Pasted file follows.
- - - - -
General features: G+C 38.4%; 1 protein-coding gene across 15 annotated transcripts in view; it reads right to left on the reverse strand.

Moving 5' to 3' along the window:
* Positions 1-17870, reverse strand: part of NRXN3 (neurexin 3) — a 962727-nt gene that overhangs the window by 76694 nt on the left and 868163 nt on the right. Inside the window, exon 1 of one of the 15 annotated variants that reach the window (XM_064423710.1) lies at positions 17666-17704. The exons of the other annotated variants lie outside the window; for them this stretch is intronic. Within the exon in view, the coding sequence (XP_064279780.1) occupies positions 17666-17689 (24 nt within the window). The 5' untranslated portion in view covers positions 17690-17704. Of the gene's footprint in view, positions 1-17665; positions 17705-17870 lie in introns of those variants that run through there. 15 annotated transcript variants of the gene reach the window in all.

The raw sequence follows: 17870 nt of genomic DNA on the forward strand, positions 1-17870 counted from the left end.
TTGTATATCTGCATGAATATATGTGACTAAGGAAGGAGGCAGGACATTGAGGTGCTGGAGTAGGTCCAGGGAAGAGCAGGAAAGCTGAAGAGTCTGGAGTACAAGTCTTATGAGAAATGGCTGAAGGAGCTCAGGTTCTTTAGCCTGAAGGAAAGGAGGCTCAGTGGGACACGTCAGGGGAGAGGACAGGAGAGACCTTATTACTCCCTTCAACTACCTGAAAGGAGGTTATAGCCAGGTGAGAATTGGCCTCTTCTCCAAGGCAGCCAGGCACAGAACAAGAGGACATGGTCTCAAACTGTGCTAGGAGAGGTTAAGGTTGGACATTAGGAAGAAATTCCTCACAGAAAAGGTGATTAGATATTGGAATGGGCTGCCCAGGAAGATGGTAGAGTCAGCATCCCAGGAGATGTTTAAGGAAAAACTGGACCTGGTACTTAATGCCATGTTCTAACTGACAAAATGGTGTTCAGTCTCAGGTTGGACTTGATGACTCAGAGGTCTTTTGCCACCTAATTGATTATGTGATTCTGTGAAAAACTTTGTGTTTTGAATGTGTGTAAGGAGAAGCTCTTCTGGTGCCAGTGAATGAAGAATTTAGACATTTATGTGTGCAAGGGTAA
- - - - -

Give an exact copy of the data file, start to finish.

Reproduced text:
General features: G+C 38.4%; 1 protein-coding gene across 15 annotated transcripts in view; it reads right to left on the reverse strand.

Moving 5' to 3' along the window:
* Positions 1-17870, reverse strand: part of NRXN3 (neurexin 3) — a 962727-nt gene that overhangs the window by 76694 nt on the left and 868163 nt on the right. Inside the window, exon 1 of one of the 15 annotated variants that reach the window (XM_064423710.1) lies at positions 17666-17704. The exons of the other annotated variants lie outside the window; for them this stretch is intronic. Within the exon in view, the coding sequence (XP_064279780.1) occupies positions 17666-17689 (24 nt within the window). The 5' untranslated portion in view covers positions 17690-17704. Of the gene's footprint in view, positions 1-17665; positions 17705-17870 lie in introns of those variants that run through there. 15 annotated transcript variants of the gene reach the window in all.

The raw sequence follows: 17870 nt of genomic DNA on the forward strand, positions 1-17870 counted from the left end.
TTGTATATCTGCATGAATATATGTGACTAAGGAAGGAGGCAGGACATTGAGGTGCTGGAGTAGGTCCAGGGAAGAGCAGGAAAGCTGAAGAGTCTGGAGTACAAGTCTTATGAGAAATGGCTGAAGGAGCTCAGGTTCTTTAGCCTGAAGGAAAGGAGGCTCAGTGGGACACGTCAGGGGAGAGGACAGGAGAGACCTTATTACTCCCTTCAACTACCTGAAAGGAGGTTATAGCCAGGTGAGAATTGGCCTCTTCTCCAAGGCAGCCAGGCACAGAACAAGAGGACATGGTCTCAAACTGTGCTAGGAGAGGTTAAGGTTGGACATTAGGAAGAAATTCCTCACAGAAAAGGTGATTAGATATTGGAATGGGCTGCCCAGGAAGATGGTAGAGTCAGCATCCCAGGAGATGTTTAAGGAAAAACTGGACCTGGTACTTAATGCCATGTTCTAACTGACAAAATGGTGTTCAGTCTCAGGTTGGACTTGATGACTCAGAGGTCTTTTGCCACCTAATTGATTATGTGATTCTGTGAAAAACTTTGTGTTTTGAATGTGTGTAAGGAGAAGCTCTTCTGGTGCCAGTGAATGAAGAATTTAGACATTTATGTGTGCAAGGGTAA